So, once you have self-published, perhaps after getting a print edition, you wonder about getting an audio version. The more versions of the book, the better, as you will hear from many quarters. So, you google ‘audio book production’. I did, and I was rather surprised at the cost.
My book, Power’s Wrath is around 140,000 words. The costing for narrations is done in two ways. You can price by thousand words, or by finished hour of audio. Either way, it is not cheap. The price per hour will be based on the accents you require and the difficulty. Given that my book has numerous characters, and if I want them all voiced by the narrator distinctly, the cost is higher. There can also be editing fees, studio and production costs that are added on. When asked how much it costs, it depends how much money you have. For my 148000 words, ten thousand could easily be spent.
So, given this price, I decided to give ACX a go. This is a website that sets narrators and/or producers up with authors. You put up a script with notes, requesting a given accent, tone, gender and you say how much per hour you are willing to pay. You then will start to receive auditions. Trust me, you will. However unknown you might think your book, you will likely be inundated with auditions. I was, receiving fifty-five auditions in around three weeks. I now see that the sheer amount was partly my own fault.
I left the criteria quite wide open. I did not know what accent I wanted, nor what age I wished the narrator to be. In the notes I said that I was open to anything and that I would figure it out afterward.
If you are about to start this process, here are a few things I learned:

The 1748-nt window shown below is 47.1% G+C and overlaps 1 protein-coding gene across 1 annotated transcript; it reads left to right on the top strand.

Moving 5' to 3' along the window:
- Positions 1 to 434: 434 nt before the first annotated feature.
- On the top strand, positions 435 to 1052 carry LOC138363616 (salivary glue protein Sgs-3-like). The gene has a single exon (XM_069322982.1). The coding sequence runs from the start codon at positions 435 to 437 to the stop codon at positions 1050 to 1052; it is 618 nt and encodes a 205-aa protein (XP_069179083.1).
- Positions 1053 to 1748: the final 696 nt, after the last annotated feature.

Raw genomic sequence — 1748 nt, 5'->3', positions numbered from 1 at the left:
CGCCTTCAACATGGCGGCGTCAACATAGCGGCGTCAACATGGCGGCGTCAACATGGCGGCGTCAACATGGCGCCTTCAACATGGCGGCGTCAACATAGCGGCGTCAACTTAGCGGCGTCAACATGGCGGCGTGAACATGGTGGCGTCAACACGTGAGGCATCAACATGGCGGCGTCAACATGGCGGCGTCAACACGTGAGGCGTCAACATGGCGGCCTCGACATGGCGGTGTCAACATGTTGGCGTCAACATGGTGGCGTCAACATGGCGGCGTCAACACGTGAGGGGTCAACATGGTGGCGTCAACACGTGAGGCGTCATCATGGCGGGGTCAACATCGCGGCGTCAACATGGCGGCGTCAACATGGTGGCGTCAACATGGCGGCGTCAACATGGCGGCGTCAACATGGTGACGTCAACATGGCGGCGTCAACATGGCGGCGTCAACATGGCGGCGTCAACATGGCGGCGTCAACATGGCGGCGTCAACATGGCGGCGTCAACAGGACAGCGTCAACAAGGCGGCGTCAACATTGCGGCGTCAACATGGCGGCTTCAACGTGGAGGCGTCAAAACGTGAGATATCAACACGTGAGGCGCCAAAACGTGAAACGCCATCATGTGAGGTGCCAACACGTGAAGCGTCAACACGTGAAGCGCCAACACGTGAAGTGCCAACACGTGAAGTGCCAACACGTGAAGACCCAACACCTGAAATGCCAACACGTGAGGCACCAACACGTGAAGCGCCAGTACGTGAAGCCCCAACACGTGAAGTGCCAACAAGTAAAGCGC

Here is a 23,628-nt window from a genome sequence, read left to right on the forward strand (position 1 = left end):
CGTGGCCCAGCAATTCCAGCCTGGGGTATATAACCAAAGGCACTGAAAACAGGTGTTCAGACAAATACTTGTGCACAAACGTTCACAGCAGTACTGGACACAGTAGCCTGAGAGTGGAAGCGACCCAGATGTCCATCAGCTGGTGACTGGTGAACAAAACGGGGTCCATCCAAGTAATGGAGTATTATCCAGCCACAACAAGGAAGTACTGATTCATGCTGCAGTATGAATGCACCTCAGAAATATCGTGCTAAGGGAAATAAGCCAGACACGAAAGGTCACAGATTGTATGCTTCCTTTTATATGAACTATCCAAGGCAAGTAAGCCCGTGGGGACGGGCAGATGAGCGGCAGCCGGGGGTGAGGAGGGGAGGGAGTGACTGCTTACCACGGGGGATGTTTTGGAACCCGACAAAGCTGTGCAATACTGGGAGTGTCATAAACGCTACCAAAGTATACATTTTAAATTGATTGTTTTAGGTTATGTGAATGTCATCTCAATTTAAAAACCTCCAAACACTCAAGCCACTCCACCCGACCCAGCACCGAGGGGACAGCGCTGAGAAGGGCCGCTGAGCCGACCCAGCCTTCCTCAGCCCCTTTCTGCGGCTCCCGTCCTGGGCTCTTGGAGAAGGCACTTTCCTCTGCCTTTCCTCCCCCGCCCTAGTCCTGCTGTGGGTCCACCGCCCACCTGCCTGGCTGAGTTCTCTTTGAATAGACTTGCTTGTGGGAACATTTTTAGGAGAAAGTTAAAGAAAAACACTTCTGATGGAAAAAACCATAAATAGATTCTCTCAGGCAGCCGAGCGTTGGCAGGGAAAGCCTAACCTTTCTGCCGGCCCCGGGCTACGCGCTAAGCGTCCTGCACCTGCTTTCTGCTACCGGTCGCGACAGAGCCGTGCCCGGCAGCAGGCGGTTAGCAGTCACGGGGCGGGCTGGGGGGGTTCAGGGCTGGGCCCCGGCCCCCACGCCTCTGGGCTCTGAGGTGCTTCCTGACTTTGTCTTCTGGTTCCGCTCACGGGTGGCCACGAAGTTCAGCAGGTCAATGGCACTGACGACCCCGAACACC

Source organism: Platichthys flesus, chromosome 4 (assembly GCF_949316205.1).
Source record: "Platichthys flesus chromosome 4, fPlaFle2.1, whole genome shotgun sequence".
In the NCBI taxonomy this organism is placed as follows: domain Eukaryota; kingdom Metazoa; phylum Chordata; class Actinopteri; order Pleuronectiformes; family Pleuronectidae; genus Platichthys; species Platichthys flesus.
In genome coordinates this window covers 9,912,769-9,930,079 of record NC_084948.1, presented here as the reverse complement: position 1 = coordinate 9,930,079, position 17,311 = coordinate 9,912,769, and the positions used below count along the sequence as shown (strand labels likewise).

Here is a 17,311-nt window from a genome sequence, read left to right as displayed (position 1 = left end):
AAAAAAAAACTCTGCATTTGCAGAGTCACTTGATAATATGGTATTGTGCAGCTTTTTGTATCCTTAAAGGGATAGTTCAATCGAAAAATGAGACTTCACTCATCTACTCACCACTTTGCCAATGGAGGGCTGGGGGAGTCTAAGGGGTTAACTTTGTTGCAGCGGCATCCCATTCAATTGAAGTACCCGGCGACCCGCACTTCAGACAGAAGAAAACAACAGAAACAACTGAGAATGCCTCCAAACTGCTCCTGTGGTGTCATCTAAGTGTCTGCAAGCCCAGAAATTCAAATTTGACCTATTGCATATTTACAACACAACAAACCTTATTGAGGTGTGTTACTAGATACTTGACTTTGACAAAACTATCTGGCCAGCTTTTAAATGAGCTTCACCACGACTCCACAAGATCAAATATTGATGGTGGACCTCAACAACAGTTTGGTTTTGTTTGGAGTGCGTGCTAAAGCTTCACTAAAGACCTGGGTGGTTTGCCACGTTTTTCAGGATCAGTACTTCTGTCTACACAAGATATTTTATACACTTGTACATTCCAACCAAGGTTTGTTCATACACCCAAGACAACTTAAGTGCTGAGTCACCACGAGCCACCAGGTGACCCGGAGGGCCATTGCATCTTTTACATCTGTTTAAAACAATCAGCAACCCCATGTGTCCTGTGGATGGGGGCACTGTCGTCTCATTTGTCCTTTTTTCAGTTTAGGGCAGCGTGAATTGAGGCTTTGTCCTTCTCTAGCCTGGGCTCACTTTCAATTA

- You may not like people ‘acting’ out the book. I have learned that having men voicing women comes across a little childish at times and takes away from the narrative, rather than adding to it. Or it does in my view. I have learned that I simply want someone to read it.
- I would prefer a British accent. I love listening to audiobooks on Audible, of many different accents. There was however something in the pronunciation of my own words that annoyed me a little. I am assuming that many American narrators, to pick one notable English-speaking accent, would be able to modify their pronunciations as needed, professionals as they surely are, but it seemed easier to find a narrator that has the preferred pronunciation naturally. One example of this is in the use of the letter ‘a’ in words. A British man would go to Iraq, while an American would go to Irawq. Inconsequential, I know, but when you start down this path you may find your own little things that will irritate and worry you. It is, after all, your work.
- It is possible to take the audition down. It took me a very long time to find how, but it is. If you have enough, take it down and listen to them. Afterwards, you can open auditions again.
- People who send auditions are very eager to work for you. While, like me, you may feel bad for them having failed to get the gig, remember that this is the process. It is important to be respectful and to respond to each email. I left things unanswered for far too long, rudely long.
I will admit a bit of a guilty pleasure at this point, that of reading aloud. I also love hearing the author of a piece reading his or her work. I have a recording of TS Eliot reading the Waste Land. I am not an award winning 20th century poet, but I believe the author likely knows the intonation here that is the most suitable, knows the unstated reason why that character says such a thing, therefore naturally giving a more accurate representation of the character and the emotions behind.
So, in short, I have acquired the accoutrements necessary to begin recording myself, a little hampered by an Irish midlands accents as I am, a tone not known for its incredible beauty or mellifluous qualities. Still, I mean to try. I have downloaded Audacity, free software. I borrowed a microphone, then bought a pop filter and a stand on Amazon. So, now I need a tent of blankets for better acoustics and an openness to trial and error.
My auditions have now all been listened to, the short list to be considered further down the line, all auditions told where they stand. I could have jumped to narrating the book myself at the beginning and would have cut out a significant amount of stress and worry in the process. However, the path of self-publishing is beset with hard lessons and frustrating inefficiency.